Management of Diabetic Foot Ulcers
Foot ulcers are the most common complication affecting patients with diabetes mellitus.1
A result of lower extremity neuropathic disease, trauma, and deformity.
May be compounded by ischemia, callus formation, and edema.
Resembles laceration, puncture, or blister with round or oblong shape.
May be necrotic, pink, or pale with well-defined smooth edges.
Periwound often presents with callus.
Origin and development have several components.
Thirty-two unique casual pathways for developing foot ulcers.2
Peripheral neuropathy, structural foot problems, and minor trauma are present in the majority (63%).
Other less prevalent causes include edema, callus, and peripheral ischemia.
Major common pathways involve pressure/trauma, ischemia/hypoxia, infection, cellular failure, and chronic inflammation.
12.5% individuals with diabetes will develop lower extremity ulceration.3
PATIENT HISTORY AND PHYSICAL FINDINGS
Basic history, including state of health, record of diabetic complications, shoe problems, pain in extremity, medications, glycated hemoglobin level.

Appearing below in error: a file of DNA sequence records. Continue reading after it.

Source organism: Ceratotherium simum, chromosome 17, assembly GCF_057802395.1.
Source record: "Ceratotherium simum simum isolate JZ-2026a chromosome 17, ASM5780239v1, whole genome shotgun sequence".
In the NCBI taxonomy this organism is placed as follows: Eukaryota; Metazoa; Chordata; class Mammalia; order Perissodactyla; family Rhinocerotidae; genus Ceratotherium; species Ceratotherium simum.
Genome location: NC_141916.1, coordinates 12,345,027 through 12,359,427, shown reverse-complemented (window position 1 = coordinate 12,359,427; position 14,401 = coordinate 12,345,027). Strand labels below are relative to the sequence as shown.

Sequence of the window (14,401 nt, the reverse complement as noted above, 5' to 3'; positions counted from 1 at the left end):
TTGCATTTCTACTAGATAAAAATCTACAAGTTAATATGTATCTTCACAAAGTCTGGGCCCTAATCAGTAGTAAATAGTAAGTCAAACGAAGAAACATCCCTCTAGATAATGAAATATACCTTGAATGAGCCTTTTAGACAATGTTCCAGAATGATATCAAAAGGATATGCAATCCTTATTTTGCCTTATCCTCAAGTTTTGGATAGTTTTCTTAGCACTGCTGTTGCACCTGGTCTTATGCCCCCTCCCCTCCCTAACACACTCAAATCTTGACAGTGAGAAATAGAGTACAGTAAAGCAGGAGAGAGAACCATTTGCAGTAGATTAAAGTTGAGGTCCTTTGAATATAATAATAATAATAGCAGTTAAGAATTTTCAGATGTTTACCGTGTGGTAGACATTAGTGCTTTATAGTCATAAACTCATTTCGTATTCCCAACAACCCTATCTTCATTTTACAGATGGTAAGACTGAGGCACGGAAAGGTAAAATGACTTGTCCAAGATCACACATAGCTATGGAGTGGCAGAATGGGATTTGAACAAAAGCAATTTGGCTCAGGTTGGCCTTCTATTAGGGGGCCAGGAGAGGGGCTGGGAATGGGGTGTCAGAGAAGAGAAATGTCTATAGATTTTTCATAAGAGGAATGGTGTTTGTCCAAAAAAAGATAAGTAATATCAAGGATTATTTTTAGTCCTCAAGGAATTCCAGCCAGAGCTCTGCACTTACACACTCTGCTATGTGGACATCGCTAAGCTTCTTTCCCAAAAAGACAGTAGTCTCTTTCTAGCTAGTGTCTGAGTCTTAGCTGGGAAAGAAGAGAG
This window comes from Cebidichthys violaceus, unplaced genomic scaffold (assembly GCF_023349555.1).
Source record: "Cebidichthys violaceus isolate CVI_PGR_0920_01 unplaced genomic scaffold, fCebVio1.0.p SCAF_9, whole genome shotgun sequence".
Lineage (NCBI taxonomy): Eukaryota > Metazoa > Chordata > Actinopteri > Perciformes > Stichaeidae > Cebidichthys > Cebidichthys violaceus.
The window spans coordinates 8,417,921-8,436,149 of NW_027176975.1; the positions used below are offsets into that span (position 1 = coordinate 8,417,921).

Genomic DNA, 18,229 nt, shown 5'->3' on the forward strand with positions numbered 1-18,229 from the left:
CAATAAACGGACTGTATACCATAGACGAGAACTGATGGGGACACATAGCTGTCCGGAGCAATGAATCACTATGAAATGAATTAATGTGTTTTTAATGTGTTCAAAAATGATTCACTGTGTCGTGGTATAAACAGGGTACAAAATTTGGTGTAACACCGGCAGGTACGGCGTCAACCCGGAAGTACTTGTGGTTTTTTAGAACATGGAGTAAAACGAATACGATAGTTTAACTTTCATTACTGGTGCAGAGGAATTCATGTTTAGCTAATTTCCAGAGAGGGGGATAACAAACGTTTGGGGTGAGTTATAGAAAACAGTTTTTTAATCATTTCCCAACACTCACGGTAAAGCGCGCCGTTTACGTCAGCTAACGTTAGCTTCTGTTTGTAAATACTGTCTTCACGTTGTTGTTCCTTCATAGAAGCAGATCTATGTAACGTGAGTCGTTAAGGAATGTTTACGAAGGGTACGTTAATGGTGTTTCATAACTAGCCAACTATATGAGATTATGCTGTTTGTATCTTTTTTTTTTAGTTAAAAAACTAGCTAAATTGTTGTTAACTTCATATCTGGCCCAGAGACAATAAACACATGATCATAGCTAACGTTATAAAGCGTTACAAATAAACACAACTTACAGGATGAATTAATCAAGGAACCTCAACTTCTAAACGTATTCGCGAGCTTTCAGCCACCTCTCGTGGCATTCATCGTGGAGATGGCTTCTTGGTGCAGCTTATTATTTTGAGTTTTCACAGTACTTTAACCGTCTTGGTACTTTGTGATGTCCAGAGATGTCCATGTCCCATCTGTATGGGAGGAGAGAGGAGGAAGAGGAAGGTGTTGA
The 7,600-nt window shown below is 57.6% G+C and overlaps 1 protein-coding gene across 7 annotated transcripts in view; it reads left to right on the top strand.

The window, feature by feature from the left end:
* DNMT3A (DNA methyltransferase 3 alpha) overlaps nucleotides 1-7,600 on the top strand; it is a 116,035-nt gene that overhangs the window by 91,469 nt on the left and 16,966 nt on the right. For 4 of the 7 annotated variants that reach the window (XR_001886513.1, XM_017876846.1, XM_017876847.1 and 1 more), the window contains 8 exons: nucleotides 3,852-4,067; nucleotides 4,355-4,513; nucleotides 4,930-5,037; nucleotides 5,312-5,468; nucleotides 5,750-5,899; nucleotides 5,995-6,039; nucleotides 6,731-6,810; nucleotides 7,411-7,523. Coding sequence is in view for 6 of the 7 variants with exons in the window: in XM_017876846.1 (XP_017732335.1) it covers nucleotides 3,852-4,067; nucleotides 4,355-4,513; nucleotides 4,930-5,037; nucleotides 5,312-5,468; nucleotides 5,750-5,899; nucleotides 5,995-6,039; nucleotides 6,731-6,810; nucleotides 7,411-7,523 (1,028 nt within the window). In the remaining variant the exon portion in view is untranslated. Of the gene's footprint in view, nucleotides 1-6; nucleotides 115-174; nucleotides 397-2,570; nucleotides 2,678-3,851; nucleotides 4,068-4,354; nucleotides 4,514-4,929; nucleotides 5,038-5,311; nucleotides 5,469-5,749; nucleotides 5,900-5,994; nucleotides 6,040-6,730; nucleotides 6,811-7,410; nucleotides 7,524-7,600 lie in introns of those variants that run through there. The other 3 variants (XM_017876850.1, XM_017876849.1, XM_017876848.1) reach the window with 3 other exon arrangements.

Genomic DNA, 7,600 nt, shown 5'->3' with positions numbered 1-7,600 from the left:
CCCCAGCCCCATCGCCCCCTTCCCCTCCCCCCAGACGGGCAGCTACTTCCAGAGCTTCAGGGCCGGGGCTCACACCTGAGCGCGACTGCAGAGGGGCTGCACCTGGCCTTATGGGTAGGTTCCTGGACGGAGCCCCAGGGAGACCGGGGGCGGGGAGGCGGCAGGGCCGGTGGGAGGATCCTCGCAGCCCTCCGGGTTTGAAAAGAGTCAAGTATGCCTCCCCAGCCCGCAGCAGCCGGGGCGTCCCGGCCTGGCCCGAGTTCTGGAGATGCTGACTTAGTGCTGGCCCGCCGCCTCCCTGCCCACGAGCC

Risk factor assessment involving absence of protective sensation due to peripheral neuropathy, vascular insufficiency, structural deformities/callus formation, autonomic neuropathy, limited joint mobility, long duration of diabetes, long history of smoking, poor glucose control, obesity, impaired vision, past history, increased age, male gender, poor footwear.
The Wagner scale for foot wound classification based on depth and presence of osteomyelitis and gangrene is the most widely accepted classification scheme4 (FIG 1) but does not address the critically important parameters of ischemia and infection.
Grade 0: intact skin
Grade 1: superficial without penetration of deep layers
Grade 2: deeper reaching tendon, bone, or joint capsule
Grade 3: deeper with abscess, osteomyelitis, or tendonitis extending to those structures
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